When Jazz is Your Leadership Style…Leave the Symphony!

If you lead like a jazz artist, then trying to conform to a leadership culture that runs like a symphony might not be the best thing for you or the organization.

I was reminded last night of a fantastically prescient article written by John Clarkeson, former CEO and Chairman of The Boston Consulting Group.  It might be useful to you.

Here’s the link.

Written in 1990 and entitled Jazz vs. Symphony, the article starts with an ominous set of questions…

Is there a leadership crisis? Are we really lacking executives to lead our organizations into the twenty-first century? Or are the specifications for the job changing: should we reexamine what kinds of leaders our organizations need?

Clarkeson then goes on to compare, with compelling anecdote and imagery, the leadership styles of the past (the symphony conductor) with what he poses as the leadership style of the future (the jazz ensemble leader).

He states–in 1990 no less–that the accelerating pace of change will make room for creative leaders who don’t have all the answers and who understand the quirks, nits, and foibles of their teams without demanding that their team be functional robots.

His outline of the “Jazzy” leader and their impact on teams is excellent.  He writes:

Leaders will be in the flow, not remote. Teamwork and cooperation will increase at the expense of individual competition. Cooperative support will moderate anxiety and encourage risk-taking. Talented people will be attracted by the ability to see and influence the whole process, to learn from other knowledgeable people, and by the opportunity to create and grow.

More importantly, he gets at what leaders really must do in order to embrace the Jazz metaphor.

Leadership will flow to those whose vision can inspire the members of the team to put their best abilities at the service of the team. These leaders will create rather than demand loyalty; the best people will want to work with them. They will communicate effectively with a variety of people, and use the conflict among diverse points of view to reach new insights. They will exert influence by the values they choose to reinforce. They will make leaders of their team members.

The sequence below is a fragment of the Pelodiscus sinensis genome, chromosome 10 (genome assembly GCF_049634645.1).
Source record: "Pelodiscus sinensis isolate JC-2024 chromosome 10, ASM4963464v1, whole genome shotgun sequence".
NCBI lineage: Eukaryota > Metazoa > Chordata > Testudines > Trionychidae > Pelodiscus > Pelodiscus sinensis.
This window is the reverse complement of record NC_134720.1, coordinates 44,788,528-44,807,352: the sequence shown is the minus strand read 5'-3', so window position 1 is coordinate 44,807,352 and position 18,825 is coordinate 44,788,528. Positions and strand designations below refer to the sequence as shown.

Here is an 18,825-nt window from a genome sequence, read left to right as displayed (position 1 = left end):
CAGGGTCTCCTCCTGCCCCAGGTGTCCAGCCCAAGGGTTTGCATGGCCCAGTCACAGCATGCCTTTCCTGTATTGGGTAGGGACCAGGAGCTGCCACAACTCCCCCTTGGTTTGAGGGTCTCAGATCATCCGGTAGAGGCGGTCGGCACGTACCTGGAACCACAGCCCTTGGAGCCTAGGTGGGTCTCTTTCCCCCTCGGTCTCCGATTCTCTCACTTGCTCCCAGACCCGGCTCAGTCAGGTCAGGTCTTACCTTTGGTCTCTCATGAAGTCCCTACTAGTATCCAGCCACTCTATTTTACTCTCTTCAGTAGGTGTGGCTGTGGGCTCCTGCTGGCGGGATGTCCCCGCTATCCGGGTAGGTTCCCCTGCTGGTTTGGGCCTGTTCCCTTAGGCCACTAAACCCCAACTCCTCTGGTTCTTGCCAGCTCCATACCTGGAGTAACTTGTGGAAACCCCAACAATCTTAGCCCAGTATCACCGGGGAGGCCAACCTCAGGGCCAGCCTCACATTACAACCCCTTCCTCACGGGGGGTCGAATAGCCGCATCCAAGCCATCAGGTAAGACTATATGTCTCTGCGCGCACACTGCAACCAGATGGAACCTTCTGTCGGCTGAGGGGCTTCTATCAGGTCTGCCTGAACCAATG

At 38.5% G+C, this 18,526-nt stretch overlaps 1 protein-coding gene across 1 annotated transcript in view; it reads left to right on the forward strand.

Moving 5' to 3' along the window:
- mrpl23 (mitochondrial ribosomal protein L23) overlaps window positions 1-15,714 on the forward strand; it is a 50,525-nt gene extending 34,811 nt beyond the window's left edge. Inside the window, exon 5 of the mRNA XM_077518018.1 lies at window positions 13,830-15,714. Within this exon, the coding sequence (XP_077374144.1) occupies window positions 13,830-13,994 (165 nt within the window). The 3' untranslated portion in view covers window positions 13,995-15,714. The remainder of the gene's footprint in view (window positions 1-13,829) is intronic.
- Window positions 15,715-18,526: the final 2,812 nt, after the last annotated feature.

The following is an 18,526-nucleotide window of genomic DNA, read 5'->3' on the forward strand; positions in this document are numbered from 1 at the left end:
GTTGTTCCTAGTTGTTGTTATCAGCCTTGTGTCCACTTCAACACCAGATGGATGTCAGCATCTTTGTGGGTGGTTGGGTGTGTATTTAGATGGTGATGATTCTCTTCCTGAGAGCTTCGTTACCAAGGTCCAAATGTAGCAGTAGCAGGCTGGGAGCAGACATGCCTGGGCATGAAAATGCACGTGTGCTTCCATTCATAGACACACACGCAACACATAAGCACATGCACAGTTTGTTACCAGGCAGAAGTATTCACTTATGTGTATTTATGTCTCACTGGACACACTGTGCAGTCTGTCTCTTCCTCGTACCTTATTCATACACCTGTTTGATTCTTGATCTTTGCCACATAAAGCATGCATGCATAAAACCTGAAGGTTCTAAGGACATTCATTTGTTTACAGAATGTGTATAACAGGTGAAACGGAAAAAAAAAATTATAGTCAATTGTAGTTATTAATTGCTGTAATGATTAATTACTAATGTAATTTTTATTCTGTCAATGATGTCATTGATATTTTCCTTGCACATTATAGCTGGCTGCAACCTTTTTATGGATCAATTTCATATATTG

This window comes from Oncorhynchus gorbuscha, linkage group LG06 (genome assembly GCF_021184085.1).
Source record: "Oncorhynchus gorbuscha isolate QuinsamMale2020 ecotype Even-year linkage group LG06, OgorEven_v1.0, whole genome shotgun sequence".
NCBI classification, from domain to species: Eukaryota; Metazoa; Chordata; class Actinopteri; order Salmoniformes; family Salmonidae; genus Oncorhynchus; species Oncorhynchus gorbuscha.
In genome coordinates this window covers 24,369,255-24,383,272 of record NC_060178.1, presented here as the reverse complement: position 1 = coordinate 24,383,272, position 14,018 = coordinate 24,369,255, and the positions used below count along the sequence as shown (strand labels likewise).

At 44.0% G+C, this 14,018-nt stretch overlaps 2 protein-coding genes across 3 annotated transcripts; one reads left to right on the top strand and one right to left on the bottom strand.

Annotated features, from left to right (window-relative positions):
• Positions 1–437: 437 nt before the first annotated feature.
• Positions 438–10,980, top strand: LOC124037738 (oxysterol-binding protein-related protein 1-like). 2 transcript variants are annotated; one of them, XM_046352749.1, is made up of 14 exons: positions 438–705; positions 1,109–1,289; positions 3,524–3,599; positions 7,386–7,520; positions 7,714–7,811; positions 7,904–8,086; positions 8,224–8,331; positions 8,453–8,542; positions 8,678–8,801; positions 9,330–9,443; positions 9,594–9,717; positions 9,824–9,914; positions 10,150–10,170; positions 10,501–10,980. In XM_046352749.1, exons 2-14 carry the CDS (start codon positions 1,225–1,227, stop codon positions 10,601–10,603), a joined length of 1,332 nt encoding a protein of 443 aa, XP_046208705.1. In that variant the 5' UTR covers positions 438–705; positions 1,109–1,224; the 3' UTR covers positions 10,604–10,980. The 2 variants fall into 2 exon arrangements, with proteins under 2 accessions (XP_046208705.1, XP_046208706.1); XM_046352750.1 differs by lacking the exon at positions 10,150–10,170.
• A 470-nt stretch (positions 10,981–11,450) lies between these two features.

Note those concepts:

“Leadership will flow to those whose vision can inspire…”   It doesn’t flow to those who see it as a matter of position.

“Leaders will create rather than demand loyalty…”  Loyalty is a two way street.

“They will exert influence by the values they choose to reinforce.”  In other words, stated values flow less and less from a company and from textual artifacts and more and more from the actions of its leaders (even behind closed doors).

“They will make leaders of their team members.”  Leadership comes with an imperative to develop people as much as to direct them.

Clarkeson’s concepts hit home for me because they get at the most basic question of a person’s fit within a given organization’s leadership culture.  To be sure, 25 years after the publication of this delightful article, there are still a LOT of symphonies out there.

The imperative for you and for me is to know the difference between joining a symphony and joining a jazz ensemble.   Specifically, it gets at the question of whether one can be a Jazz musician in the symphony.

And, I’m not sure.

I suspect that Duke Ellington–the giant of jazz that Clarkeson cites–could have held his own riffing with any given philharmonic orchestra. But, I doubt he would have been special.  His lasting impact on music comes from his ability to adjust, cajole, entertain, grow, and create… Not to conform.

In Clarkeson’s words:

…he would offer up a scrap of an idea, suggest in general what he wanted, and then rely on his players to take cues from each other and to fill in their parts as they thought best.

His players were good but not without equal. He knew their quirks, their gifts, their problems, and he encouraged them to learn to do things they didn’t think they could do. Some players came and went, but many stayed for years. They developed through their membership in the group, and they learned from each other. Most of all, their capacity for innovation grew as they built on their cumulative experience.

I suspect that the moment a hypothetical symphony conductor attempted to stuff Duke in a chair and cut off his avenues of creation, he would have voted with his feet.

There, my friends, is the message.  If you and I aspire to play in a symphony, so be it.  Find a symphony.  Many, many leadership cultures still look to a single conductor for “truth” and bear the scars of such approaches in terms of wasted talent and difficulty adapting to change.

If we, instead, hope to play in a jazz ensemble; then let’s find one.

I suspect there is great pain and frustration awaiting a person with a jazz philosophy who chooses to play in the symphony.  In fact, I’ll bet that when such a thing happens…It’s all about the money.

Perhaps we should reflect on two implications of Clarkeson’s article for us as individuals:

First, the article was written 25 years ago, and there are still plenty of symphony conductors out there in leadership. Change toward a jazz style is slow and you likely won’t make it happen unless you are the key leader.

Second, which follows from the first: When jazz is your thing…leave the symphony behind.

Just for fun, and in case you never had a sense of what jazz can do; I’ll leave you with a short Duke Ellington piece.


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